B.C. won’t act on report that shows Chinese buyers' impact on Vancouver real estate
A new report by Andy Yan at Bing Thom Architects found people with Chinese names bought two thirds of homes in a luxury Vancouver neighbourhood over six months.
|Report an Error|
Share via Email
The province has no plans to immediately act on a new report that revealed the impact of Chinese buyers on Vancouver’s expensive west side real estate market.
B.C. politicians reacted Monday to research released by Bing Thom Architects urban planner Andy Yan, whose analysis of the 172 single-family homes sold over six months in the city’s ritziest neighbourhoods for a combined $520 million found that people with non-Anglicized Chinese names bought two thirds of the homes.
Homemaker was the top occupation listed by buyers of these luxury homes worth more than $1.5 million.
The case study provides some data on the controversial question of whether foreign buyers are parking cash in real estate and pushing locals out of the market.
But B.C. Finance Minister Mike de Jong questioned the data. Premier Christy Clark has previously estimated that foreign buyers account for only five per cent of real estate transactions.
“We’ve got to be a little bit careful on the conclusions we draw,” de Jong said, noting its small sample size.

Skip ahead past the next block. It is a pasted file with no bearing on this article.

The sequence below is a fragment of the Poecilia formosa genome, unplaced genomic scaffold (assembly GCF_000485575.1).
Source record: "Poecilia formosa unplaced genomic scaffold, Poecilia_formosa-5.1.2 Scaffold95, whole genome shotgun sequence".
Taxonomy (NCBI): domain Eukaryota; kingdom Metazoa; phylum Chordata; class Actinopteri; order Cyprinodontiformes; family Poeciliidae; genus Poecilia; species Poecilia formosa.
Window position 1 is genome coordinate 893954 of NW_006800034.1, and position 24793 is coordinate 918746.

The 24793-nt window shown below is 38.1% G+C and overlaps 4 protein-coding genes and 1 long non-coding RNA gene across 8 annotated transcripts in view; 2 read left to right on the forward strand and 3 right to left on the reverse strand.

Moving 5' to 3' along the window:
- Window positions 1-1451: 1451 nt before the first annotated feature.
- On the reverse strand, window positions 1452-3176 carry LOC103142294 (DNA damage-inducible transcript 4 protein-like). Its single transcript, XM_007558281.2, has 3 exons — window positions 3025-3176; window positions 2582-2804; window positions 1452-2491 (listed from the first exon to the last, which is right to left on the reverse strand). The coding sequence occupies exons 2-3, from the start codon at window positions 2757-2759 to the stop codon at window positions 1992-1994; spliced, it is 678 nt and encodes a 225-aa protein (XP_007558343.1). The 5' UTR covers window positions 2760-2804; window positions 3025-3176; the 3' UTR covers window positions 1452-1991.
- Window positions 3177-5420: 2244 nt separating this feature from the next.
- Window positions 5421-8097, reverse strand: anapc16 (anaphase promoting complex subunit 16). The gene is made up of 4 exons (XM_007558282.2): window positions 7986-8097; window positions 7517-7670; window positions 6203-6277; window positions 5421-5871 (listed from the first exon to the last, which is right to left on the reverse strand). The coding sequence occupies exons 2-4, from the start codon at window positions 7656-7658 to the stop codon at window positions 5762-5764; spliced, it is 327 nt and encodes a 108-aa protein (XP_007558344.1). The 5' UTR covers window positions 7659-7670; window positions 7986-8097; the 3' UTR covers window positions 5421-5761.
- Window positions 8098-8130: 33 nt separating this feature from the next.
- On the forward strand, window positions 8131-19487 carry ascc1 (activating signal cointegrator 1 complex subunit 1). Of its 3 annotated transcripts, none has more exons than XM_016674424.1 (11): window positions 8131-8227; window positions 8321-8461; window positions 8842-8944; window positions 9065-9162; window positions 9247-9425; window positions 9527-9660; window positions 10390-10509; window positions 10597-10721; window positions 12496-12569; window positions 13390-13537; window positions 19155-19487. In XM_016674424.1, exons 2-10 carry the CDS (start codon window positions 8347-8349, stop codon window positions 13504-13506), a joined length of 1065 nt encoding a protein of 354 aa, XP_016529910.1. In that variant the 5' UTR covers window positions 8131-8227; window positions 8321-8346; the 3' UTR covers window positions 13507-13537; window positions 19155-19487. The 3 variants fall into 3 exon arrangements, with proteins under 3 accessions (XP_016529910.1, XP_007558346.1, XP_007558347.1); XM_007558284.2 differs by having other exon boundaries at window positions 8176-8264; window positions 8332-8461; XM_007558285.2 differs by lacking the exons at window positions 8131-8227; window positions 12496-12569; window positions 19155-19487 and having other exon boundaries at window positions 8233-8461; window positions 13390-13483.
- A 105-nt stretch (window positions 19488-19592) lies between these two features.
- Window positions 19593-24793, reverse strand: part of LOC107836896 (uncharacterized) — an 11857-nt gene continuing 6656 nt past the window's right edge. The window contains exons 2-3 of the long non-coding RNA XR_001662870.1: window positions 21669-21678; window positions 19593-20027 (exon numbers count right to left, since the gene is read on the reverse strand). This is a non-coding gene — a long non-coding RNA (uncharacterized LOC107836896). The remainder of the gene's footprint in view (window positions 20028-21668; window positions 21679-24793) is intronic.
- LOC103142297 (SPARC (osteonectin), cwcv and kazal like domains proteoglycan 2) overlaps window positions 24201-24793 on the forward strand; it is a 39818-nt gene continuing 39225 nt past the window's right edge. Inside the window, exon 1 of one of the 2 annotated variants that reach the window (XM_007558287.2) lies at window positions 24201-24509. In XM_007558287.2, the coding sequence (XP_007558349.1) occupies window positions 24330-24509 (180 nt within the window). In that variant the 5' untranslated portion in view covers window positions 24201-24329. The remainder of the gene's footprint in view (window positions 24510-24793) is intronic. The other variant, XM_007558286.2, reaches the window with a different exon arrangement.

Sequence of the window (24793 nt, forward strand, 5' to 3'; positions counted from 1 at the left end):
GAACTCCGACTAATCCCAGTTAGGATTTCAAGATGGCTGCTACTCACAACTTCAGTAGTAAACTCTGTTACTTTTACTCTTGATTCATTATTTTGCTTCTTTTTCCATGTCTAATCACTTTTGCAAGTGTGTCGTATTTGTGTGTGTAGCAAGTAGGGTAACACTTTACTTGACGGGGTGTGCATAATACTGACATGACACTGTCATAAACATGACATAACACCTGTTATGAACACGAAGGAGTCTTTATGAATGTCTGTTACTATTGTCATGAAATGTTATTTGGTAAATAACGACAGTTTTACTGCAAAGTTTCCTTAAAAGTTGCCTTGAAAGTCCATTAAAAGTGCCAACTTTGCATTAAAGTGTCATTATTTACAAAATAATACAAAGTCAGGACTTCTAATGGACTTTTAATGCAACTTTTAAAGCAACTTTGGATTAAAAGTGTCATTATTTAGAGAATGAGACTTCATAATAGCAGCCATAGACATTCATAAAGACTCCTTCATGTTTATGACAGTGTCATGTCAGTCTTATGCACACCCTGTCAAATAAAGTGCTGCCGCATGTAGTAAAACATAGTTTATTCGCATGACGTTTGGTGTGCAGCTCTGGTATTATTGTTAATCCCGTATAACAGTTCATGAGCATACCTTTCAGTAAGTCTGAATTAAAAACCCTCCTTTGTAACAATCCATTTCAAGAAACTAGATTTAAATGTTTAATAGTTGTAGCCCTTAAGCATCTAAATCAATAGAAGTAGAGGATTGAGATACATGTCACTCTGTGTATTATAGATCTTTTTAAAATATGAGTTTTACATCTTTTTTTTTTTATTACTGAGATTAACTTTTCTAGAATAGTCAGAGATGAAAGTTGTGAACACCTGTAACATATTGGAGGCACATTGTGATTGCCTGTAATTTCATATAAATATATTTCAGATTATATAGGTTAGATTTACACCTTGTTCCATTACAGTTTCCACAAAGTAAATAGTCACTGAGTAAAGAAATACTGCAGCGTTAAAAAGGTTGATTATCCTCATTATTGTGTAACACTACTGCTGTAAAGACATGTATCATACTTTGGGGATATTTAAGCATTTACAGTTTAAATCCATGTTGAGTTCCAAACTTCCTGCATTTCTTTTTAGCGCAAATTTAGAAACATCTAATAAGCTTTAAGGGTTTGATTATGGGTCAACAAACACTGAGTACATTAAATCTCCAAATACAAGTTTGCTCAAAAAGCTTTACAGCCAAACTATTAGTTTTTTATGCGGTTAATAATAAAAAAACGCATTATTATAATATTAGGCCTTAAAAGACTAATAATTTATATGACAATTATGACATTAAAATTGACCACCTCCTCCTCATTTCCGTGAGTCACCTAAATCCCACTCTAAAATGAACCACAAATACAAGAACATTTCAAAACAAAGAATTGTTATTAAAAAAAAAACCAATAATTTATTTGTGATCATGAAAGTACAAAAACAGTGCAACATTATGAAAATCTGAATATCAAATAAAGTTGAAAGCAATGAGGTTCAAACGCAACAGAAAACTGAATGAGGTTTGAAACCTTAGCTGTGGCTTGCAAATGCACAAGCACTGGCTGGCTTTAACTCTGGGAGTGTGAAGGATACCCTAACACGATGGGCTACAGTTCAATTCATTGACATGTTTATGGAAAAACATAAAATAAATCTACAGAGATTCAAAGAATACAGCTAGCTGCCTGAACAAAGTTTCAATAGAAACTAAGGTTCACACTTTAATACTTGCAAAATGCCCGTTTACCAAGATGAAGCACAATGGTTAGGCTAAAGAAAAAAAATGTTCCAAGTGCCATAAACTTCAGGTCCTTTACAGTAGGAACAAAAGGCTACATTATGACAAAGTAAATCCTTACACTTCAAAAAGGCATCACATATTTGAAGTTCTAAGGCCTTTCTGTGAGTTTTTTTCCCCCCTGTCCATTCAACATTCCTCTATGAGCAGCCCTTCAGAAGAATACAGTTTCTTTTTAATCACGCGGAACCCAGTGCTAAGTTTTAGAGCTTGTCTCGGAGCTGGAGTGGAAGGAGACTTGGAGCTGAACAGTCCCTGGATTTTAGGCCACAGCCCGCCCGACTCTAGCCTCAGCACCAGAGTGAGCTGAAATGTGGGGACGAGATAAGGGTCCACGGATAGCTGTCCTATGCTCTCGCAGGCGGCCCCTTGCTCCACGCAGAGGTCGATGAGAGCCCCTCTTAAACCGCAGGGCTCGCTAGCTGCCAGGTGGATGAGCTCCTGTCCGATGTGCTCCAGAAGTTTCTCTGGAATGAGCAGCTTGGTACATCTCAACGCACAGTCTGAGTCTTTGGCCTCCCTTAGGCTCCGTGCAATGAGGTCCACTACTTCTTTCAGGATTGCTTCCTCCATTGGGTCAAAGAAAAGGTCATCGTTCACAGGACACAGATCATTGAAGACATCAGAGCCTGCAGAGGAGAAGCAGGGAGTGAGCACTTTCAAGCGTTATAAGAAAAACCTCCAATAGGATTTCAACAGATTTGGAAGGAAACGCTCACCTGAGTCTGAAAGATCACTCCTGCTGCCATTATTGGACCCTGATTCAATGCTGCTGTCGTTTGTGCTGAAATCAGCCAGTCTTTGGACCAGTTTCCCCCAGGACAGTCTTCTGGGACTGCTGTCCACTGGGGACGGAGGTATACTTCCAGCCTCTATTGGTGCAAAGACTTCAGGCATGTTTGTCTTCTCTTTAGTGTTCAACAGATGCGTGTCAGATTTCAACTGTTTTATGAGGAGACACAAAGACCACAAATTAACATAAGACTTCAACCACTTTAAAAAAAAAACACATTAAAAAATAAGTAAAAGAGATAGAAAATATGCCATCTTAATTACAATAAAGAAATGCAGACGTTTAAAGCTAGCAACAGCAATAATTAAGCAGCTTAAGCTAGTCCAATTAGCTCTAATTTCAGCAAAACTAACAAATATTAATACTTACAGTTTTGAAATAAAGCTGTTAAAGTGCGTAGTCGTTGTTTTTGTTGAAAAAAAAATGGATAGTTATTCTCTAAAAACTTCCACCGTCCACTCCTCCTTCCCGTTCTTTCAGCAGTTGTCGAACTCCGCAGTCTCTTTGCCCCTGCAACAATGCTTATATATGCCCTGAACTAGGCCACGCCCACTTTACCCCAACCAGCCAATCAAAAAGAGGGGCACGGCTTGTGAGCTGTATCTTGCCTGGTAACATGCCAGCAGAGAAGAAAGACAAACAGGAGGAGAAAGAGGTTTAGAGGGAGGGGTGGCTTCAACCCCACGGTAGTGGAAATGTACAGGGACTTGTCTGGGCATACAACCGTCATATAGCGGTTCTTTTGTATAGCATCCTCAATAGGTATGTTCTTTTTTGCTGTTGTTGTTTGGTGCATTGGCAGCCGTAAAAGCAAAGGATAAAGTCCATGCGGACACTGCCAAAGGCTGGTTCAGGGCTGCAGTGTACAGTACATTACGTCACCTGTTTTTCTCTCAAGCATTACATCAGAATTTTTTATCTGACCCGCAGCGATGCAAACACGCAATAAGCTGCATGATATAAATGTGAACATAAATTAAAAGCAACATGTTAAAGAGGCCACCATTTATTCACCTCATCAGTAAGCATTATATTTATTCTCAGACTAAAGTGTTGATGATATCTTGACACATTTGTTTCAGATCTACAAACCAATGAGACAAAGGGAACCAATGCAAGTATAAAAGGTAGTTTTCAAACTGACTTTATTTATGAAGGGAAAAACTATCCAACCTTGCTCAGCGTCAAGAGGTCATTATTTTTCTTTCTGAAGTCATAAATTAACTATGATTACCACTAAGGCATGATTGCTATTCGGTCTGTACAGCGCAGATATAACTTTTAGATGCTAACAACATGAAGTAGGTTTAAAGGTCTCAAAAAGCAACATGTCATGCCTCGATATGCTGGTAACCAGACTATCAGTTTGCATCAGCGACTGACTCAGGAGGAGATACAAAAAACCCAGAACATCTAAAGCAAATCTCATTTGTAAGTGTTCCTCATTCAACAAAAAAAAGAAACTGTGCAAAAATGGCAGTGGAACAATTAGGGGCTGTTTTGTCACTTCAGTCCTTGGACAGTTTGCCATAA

While there’s an opportunity to share information between governments to get a more complete picture, he said, B.C. won’t decide until budget time whether it will act to cool the market with something like a higher property transfer tax on luxury properties.
NDP MLA David Eby, who helped Yan get the data, acknowledged the flaws with the case study, especially using names to determine where a person is from. But Eby said the province has refused to release more accurate data it already collects.
He wants the province to start learning from other cities impacted by global wealth such as Sydney and London.
“Instead of doing that, our province is insisting there’s absolutely nothing to see here and everyone should just move along,” Eby said, adding the absence of data leads to speculation fueled by racism.
Yan agrees that the province needs to show leadership and hand over more data so people can have an educated discussion.
In the meantime, his study followed best practices using the best data available.
He was surprised to find 82 per cent of homes were mortgaged, countering the perception that people are coming off airplanes and paying for houses with cash. Instead, it points to a sophisticated credit system.
He was also surprised to see how many students and homemakers bought luxury homes.
“The implicit issue is whether wages versus wealth is determining the real estate market,” he said.